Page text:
Manufacturing employment declined by 3,000 in March according to the Bureau of Labor Statistics, its first decrease since September. Manufacturing employment has been soft over much of the past year, with just a few exceptions. The sector has added 77,000 net new workers over the past 12 months.
Over that time frame, there were 1.9 million nonfarm payroll workers hired, implying that manufacturers created just 4 percent of all of the net new jobs since March 2012. That really illustrates how uncertainty and weak global demand have impacted a sector that had before last year been providing outsized growth for output and employment. Since the end of the recession, manufacturers have hired an additional 510,000 workers, or roughly 9 percent of all new jobs.
Looking specifically at the manufacturing employment numbers for March, the durable goods sectors added 4,000 additional workers, with nondurable goods industries shedding 7,000. The largest monthly gains were seen in the fabricated metal products (up 3,400), machinery (up 3,000), primary metals (up 2,000), and plastics and rubber products (up 1,200) sectors. In contrast, some of the sectors with declining employment for the month included apparel (down 2,500), food products (down 1,600), wood products (down 1,300), and textile product mills (down 1,000).
The data on hours worked and compensation in the manufacturing sector were largely unchanged in March. The average weekly earnings for the industry edged marginally lower from $987.74 to $986.14. On the positive side, weekly earnings remain higher than the $978.84 average observed in January. In terms of average weekly hours, they also were slightly off, down from 40.9 to 40.8. This was somewhat counteracted by an increase in the average overtime hours of 3.4 in March, up from 3.3 in February.
The overall U.S. economy added just 88,000 nonfarm payroll jobs in March, well below the consensus estimate of around 200,000. This suggests that overall hiring has slowed considerably from January and February, both of which were revised higher from their earlier estimates. January’s nonfarm job growth changed from 119,000 as originally suggested to 148,000, and February’s data rose from 236,000 to 268,000. That 59,000-worker upward revision helps take at least some of the sting out of these poor numbers, but this is still a very negative report.
The other headline number from the BLS jobs numbers is that that unemployment rate fell from 7.7 percent to 7.6 percent. On the surface this looks like good news with unemployment down 0.6 percentage points from the 8.2 percent rate observed in March 2012. However, the rate fell in March due to a decline in the participation rate. Last year at this time, the participation rate was 63.8, and it was 63.5 in February. The rate fell to 63.3 percent in March, its lowest level since May 1979.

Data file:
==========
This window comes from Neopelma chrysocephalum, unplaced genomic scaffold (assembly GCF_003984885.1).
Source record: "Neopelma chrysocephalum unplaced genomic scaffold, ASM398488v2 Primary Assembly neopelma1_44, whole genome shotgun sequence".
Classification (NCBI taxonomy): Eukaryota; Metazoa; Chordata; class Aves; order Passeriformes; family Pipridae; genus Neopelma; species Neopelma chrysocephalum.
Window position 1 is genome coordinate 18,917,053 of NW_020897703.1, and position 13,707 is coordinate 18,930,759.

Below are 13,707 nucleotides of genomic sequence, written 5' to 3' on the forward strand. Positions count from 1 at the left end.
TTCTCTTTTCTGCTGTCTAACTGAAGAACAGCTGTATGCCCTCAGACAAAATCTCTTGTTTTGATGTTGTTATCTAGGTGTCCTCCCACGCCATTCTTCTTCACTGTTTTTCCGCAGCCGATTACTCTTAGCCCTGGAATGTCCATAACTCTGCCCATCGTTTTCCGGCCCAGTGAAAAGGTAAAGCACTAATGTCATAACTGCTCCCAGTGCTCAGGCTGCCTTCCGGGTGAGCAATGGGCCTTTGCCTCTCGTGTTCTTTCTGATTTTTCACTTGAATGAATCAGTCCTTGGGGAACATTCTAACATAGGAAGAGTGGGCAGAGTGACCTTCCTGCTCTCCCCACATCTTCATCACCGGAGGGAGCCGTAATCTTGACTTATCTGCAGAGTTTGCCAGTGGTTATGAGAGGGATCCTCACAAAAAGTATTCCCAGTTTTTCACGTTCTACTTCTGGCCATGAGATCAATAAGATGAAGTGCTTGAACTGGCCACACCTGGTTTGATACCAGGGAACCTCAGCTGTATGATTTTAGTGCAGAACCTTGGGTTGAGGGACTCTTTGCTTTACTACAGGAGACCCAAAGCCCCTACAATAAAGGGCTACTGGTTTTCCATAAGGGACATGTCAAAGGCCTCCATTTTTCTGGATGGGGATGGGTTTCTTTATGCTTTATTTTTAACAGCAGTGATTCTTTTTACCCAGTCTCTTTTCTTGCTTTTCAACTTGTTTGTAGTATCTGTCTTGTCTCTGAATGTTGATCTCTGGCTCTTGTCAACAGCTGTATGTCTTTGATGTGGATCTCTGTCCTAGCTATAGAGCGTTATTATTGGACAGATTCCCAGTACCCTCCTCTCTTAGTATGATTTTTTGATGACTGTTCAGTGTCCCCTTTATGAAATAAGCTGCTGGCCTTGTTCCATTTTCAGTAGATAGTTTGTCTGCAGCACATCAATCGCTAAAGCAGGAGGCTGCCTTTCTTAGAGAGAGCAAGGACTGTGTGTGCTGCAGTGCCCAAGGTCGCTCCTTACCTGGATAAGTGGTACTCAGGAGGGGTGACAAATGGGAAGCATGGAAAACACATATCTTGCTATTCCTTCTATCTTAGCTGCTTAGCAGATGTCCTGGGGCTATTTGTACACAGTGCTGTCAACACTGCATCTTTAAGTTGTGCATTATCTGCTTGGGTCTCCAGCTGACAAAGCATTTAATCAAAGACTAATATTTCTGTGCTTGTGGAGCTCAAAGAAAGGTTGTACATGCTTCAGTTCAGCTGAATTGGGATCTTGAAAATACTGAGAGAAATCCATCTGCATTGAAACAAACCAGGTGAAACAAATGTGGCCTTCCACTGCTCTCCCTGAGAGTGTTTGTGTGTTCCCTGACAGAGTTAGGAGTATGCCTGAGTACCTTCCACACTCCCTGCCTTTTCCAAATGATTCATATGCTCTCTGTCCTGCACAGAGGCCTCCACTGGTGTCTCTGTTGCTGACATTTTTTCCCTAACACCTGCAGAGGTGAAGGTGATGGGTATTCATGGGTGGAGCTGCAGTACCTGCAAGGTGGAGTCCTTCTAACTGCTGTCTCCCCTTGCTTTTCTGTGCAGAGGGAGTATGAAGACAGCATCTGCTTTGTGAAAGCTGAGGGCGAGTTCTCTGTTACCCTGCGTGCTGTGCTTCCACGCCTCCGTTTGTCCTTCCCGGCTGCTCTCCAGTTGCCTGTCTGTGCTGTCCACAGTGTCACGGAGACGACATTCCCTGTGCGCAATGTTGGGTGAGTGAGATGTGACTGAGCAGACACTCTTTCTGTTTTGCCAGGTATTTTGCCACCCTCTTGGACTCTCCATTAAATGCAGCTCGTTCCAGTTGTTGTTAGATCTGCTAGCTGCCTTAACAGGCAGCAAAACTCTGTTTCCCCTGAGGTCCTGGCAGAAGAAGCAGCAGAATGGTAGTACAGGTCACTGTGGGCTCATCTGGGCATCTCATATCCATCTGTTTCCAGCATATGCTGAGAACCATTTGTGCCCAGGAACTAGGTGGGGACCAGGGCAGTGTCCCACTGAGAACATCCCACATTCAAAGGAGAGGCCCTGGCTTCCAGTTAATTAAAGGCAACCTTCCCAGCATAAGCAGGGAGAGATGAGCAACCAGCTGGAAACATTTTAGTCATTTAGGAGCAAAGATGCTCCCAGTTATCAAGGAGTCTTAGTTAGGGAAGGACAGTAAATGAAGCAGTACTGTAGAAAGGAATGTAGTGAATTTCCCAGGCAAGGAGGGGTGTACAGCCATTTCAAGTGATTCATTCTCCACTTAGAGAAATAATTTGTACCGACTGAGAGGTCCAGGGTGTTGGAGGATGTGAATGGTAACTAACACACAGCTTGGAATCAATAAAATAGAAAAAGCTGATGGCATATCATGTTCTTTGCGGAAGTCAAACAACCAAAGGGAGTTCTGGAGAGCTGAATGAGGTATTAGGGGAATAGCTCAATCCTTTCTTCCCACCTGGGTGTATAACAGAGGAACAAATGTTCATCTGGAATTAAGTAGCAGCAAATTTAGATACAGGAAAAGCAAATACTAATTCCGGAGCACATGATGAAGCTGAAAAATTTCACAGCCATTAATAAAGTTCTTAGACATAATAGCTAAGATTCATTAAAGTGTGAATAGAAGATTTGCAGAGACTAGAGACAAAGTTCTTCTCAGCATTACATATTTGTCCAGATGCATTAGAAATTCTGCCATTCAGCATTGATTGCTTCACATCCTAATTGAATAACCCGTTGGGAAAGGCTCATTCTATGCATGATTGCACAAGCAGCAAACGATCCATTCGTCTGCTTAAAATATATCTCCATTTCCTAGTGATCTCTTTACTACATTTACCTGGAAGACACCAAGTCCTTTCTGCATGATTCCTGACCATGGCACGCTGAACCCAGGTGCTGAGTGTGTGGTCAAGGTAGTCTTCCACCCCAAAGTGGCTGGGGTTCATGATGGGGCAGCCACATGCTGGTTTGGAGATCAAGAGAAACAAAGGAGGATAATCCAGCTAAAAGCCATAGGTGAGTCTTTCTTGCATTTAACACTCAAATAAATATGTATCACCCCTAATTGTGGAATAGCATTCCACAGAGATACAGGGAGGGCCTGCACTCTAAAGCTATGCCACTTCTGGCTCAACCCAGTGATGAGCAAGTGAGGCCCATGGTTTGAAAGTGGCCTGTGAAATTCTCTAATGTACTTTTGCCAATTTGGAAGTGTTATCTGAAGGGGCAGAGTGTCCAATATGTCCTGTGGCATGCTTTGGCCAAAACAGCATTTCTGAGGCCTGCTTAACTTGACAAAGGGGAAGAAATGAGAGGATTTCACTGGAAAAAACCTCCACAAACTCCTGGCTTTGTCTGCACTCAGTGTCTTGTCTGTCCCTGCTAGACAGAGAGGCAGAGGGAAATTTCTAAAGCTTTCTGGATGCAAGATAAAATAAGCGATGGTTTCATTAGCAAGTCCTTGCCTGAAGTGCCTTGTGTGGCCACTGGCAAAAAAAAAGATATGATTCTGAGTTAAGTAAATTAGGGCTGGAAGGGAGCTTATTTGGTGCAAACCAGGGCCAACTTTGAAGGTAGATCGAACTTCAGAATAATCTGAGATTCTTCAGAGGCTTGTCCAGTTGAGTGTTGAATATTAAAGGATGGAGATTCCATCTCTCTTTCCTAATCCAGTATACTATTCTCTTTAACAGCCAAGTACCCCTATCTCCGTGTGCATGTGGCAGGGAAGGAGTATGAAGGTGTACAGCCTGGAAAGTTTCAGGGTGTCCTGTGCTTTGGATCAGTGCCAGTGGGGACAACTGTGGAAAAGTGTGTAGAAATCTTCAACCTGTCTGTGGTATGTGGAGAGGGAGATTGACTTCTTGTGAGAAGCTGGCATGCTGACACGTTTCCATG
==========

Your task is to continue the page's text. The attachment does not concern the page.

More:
Today’s employment report suggests that there are significant weaknesses in the U.S. economy, even as we have seen some progress in 2013. It’s becoming clear that higher taxes and across-the-board federal spending cuts have had an impact. Federal government employment declined by 14,000 in March. Much of these losses came from the U.S. Postal Service which was down 11,700. At the same time, we continue to hear anecdotal evidence from several retailers that increased payroll taxes have reduced sales, with 24,100 fewer workers in the retail trade sector.
For manufacturers it is also clear that the sector has not been able to muster any broad-based momentum in terms of job creation. While we have seen evidence of higher sales and production in many economic indicators so far this year, it has not necessarily translated into increased hiring. There is still a skittishness and uncertainty to hire on the part of many businesses. Until business leaders sense that the economy is on a firmer footing, there will continue to be a hesitancy to increase employment. Washington continues to move from one crisis which is taking its toll on our economy and job creation.
It’s also important to note the unknown in these data is the impact that the Affordable Care Act has had on hiring. We will continue to watch this closely over the next year as we move towards the law’s implantation. Concerns related to the law and health insurance rose to the number one concern in the first quarter NAM/IndustryWeek Survey of Manufacturers released last month.
Chad Moutray is chief economist, National Association of Manufacturers.
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